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From Fat Man to Batman… Kinda

At my heaviest I weighed 270 lbs.  My day started with a Large double double.  For those not from Canada, that’s a coffee with 2, 18% creams and 2 heaping spoon fulls of sugar.  It’s basically liquid candy.

By 10 am it was time for another pupil dilating dose.  Throw in a couple more throughout the day, about 4 or 5 and you never really feel any heavier than the wind.  Your organs however, are working overtime to dump and process all this useless intake.

At the time, I was in my mid 20’s working a sales job and spent my days sitting at a desk in front of a computer.  The only exercise I was getting was the walk from my office to the car.  It was literally 100 steps away.

I was eating fast food daily.  A Wendy’s double burger with bacon and cheese, large fries and the biggest coke they had for lunch.  Then a couple McDonald’s double cheese burgers for the ride home.  The only vegetables I was eating were the grease soaked lettuce, tomatoes, pickles and onions on the burgers.

Oh!

We can’t forget the deliciously fried and salted potato sticks on the side.

Not being able to see my tools past the shed… if you know what I’m saying… should have been a wake up call.  Don’t ya think?

Nooooooope!

Being damn near 100 lbs over weight.  Eating nothing but bread, sugar, heavily processed meats, more caffeine than a horse could handle.  Living a sedentary lifestyle. Coupled with the complete absence of nutrition and a heart condition.  Is what I believe led to the addition of an implanted defibrillator, due to an episode of tachycardia, that, ultimately made me one of the younger subjects of biomechanics.

Probably should have tried to loose the weight though, hey?

It wasn’t until about 10 years after having my new battery pack installed, that I would push at working out and loosing the weight.  Initially, I did cut down and stop eating so much fast food.  Over a few years I slowly shrunk down to 245 lbs.  Ended up finding a job that had me on my feet 9hrs a day.  2 years at that job and I would get down to 230 lbs.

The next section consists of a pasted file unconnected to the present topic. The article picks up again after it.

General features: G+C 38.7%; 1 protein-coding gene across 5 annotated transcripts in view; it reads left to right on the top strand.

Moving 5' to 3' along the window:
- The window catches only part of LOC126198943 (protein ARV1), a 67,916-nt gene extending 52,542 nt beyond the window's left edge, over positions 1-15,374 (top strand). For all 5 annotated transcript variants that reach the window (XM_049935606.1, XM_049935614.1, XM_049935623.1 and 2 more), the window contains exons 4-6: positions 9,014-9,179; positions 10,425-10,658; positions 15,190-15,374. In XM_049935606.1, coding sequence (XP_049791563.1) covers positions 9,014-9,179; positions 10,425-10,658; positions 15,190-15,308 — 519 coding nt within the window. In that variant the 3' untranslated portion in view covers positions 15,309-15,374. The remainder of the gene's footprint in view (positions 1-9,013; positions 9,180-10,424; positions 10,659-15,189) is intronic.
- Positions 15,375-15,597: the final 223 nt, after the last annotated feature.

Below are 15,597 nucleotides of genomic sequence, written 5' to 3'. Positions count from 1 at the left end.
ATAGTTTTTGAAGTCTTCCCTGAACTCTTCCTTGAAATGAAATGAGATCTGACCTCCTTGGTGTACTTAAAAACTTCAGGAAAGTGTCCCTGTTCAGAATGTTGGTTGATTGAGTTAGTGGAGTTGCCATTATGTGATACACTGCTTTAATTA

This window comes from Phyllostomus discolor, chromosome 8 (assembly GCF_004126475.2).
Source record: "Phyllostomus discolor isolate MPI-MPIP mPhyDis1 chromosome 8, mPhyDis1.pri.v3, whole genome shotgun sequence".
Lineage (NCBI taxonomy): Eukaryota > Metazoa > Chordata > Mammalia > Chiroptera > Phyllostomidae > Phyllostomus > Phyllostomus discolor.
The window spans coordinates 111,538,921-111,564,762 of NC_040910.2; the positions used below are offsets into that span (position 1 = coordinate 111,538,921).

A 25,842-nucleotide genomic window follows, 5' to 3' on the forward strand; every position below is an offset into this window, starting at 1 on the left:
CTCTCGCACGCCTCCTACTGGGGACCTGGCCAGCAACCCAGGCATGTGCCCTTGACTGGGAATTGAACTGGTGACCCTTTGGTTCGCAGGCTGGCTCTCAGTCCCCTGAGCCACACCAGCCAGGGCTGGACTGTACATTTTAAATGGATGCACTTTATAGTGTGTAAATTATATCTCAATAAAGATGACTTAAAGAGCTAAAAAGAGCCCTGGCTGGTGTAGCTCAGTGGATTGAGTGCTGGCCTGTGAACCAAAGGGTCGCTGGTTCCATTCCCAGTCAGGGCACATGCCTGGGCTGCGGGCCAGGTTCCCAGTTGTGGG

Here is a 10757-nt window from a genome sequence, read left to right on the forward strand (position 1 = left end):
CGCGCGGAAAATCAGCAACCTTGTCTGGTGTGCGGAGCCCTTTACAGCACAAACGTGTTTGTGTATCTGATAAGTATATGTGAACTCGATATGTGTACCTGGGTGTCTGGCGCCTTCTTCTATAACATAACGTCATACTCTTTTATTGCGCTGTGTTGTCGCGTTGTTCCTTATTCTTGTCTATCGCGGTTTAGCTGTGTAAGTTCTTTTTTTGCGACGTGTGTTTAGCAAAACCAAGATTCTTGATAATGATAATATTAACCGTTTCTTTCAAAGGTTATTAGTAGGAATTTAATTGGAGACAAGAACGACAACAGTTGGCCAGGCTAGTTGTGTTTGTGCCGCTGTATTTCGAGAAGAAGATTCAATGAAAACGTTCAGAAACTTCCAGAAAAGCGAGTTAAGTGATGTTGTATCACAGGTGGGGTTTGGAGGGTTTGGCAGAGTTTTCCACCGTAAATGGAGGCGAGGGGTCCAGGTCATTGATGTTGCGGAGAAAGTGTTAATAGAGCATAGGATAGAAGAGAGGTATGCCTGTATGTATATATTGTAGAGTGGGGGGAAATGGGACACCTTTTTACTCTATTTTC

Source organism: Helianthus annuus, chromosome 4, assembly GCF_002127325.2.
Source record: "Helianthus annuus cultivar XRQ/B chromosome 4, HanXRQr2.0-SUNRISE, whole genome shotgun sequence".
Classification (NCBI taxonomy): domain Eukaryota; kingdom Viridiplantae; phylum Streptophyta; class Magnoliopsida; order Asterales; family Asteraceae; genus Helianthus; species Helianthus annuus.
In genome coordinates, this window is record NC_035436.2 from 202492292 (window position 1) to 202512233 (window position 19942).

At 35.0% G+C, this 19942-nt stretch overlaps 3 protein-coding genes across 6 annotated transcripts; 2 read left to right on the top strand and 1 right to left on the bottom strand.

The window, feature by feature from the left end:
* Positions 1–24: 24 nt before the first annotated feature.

You might be thinking, “damn that’s a slow ass transformation”.

See, when you have a device implanted in you, acting as back up so you don’t die.  It messes with your head and creates a lot of anxiety around physical activity.  Preventing you from really pushing yourself hard.  For me that was a major mental hurdle.

Every time I would start to get my heart rate up, I would be in a heightened state of awareness.  If it was at 90 beats a minute.  I felt like it was at 180.  Again this was all mental and eventually I got over it.

Now I can say that I am the healthiest I have ever been.  Eating considerably healthier than ever and aware of my heart rate when I’m working out.  But no longer afraid of it.

I’m down to 200 lbs, at 5 foot 11 inches tall.  My target body weight, based on the body mass index.  Says that I should be around 180 lbs.  I am still working towards it.  I was down to 195 at one point, then started using free weights to fill in.  Nothing heavy because of my battery pack, but, still able to rebuild a “solid muscular foundation”. (I put that in quotes so you could read it with a Schwarzenegger voice. Go ahead try it out, it’s fun.)  I’ll wait a second…

I’m not going to be posing for Men’s Health or Muscle and Fitness any time soon but I can very confidently say that I have a new shape and it’s not pear.

I guess what I’m trying to say is, that you can find any countless number of reasons not to change your lifestyle.  Weather it’s fear of loosing out, fear of failure, or just pretending like you don’t have the time.

Being divorced with 3 kids, working about 50 hours a week on a rotating shift.  I completely understand the obstacles.  I didn’t wake up one day and head down to the gym and start running on a treadmill.  In fact I hate running.  I still don’t do it, but I probably should.  I just tell myself I don’t need to, I look good and running is hard…  Do you see what I did there?  Take a second, let it sink in…

Changing any aspect of your life takes baby steps.  As long as you know what you want, you can achieve it.  Start with the fundamentals.  Gradually and slowly build a foundation that will prop you up when you slip from time to time.

Here’s what I did.  First step was to cut out the fast food lunches and snacks.  I let myself have the coffee, because I wasn’t ready to give it up.  But I limited it to 3 a day.  The first one was a large.  Then a medium mid morning.  Then the same mid afternoon.  I slipped up a lot in the beginning.  I’d look at my lunch and think, “…but Wendy’s is so much better, I’ll just grab that and leave this for tomorrow.”  That happened pretty consistently throughout the first month.  Eventually I got ticked off at myself for not being able to follow through.

Slowly strengthening my will power and self discipline by eating home made lunches. Made it much easier to let go of my need for liquid candy.  By the time I was ready to cut that out.  All I had to do, was decide.  Decide I was going to make my coffee at home.  It was a bit of a let down at first.  Didn’t quite taste as good.  I was still putting cream and sugar in it, but the cream was maybe 10%.  With just one, NOT heaping spoonful of sugar.  Gradually over time it became as tasty as the coffee I had been buying. Eventually it lead me to adding coconut oil and milk, instead of cream and sugar.